The housing affordability index (HAI) increased to 184.8 in Riga and 131.7 in Vilnius, but decreased to 156.3 in Tallinn.
In Tallinn, the HAI fell by 3.1 points in the second quarter of 2018, compared with the same period in 2017, as apartment price growth outweighed wage growth and interest rates increased. In Riga, the HAI increased by 6.9 points as strong wage growth offset an increase in apartment prices and a slight inch-up in interest rates. In Vilnius, the HAI improved by 2.3 points as fast wage growth compensated for apartment price growth and rising mortgage interest rates. The time needed to save for a down payment did not change in Tallinn, and decreased by a month in Riga and by around two months in Vilnius; it was 27.5, 23.1, and 34.3 months, respectively.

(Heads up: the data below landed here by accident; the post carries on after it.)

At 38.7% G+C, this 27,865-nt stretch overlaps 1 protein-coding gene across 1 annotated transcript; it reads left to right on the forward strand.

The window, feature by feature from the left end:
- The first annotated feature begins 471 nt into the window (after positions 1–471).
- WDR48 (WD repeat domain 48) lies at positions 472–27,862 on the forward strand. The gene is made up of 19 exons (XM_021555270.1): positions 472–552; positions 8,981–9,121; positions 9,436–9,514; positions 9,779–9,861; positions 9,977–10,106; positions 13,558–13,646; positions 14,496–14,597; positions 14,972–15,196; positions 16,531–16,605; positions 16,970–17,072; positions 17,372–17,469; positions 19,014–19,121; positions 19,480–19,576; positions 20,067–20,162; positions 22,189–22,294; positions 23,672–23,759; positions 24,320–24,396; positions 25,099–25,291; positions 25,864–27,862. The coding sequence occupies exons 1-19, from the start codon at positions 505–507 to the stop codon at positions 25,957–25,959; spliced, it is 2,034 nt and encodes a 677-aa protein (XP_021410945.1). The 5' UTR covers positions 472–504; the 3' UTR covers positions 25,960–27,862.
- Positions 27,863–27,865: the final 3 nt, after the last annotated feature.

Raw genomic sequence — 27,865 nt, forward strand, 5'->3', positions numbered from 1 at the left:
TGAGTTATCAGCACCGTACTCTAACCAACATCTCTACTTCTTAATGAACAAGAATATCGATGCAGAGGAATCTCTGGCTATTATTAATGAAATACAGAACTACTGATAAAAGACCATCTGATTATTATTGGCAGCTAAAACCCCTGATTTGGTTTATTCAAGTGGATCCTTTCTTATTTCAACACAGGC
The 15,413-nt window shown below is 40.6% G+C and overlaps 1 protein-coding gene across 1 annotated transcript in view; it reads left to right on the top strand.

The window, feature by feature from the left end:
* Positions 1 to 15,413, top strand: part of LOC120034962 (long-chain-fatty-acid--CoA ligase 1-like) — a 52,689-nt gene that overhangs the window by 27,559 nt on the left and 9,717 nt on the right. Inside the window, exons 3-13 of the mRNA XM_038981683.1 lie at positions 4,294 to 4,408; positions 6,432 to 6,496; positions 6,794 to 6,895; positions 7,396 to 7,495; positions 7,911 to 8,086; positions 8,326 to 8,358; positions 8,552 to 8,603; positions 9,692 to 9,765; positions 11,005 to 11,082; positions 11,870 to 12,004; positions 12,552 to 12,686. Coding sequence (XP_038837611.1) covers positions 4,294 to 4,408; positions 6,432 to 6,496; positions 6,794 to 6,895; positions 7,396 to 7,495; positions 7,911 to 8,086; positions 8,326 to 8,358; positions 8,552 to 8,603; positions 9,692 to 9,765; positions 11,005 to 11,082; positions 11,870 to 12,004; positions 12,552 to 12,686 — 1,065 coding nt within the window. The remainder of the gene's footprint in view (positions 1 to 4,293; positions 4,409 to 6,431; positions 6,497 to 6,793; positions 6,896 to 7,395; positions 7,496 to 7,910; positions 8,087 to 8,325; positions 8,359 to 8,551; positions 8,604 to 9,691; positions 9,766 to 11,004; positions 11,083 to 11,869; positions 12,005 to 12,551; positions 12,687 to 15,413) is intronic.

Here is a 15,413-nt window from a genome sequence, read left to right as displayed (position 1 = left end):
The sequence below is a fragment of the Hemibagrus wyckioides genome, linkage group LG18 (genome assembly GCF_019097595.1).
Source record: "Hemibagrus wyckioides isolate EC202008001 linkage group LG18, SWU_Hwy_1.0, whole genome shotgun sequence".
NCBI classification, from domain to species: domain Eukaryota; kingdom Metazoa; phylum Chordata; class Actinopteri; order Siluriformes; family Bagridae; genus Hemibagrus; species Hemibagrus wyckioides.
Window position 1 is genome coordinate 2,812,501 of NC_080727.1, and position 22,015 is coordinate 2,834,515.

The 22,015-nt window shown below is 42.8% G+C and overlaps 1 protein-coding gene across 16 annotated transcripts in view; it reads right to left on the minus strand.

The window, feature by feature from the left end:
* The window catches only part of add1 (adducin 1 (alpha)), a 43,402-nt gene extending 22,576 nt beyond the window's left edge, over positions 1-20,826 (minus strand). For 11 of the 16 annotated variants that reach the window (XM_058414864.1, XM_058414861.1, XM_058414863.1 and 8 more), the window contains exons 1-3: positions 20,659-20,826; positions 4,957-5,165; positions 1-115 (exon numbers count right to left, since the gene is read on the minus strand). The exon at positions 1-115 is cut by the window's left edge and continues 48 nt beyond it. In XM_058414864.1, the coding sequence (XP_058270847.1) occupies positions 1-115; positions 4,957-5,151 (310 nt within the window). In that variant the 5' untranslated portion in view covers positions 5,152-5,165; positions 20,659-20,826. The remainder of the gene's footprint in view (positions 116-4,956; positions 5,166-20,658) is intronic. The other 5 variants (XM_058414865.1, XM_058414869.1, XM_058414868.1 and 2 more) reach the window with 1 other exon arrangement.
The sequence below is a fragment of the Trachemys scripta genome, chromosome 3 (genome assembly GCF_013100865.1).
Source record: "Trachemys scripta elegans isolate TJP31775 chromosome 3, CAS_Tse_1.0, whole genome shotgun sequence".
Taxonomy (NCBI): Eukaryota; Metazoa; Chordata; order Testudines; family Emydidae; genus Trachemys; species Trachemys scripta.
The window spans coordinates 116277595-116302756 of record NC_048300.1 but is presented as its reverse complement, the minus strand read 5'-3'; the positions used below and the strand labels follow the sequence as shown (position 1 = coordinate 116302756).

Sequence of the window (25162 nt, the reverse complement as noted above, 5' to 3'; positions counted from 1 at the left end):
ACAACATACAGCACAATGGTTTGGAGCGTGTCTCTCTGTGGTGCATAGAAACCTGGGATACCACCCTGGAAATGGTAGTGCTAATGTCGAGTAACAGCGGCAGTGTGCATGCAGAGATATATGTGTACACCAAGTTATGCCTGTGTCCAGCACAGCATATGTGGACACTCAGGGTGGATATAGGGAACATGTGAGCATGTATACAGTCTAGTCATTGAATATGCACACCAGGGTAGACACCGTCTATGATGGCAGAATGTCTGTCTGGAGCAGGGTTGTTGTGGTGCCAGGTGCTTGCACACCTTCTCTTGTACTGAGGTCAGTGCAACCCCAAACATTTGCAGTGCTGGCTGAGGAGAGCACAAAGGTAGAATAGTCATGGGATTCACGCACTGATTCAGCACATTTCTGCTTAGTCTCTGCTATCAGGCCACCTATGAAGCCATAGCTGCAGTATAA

The housing affordability index (HAI) is calculated for a family whose income is equal to 1.5 of average net wages with an average-sized apartment of 55 square meters. The HAI is 100 when households use 30% of their net wages for mortgage costs. When the HAI is at least 100, households can afford their housing, according to the established norm. The higher the number, the greater the affordability.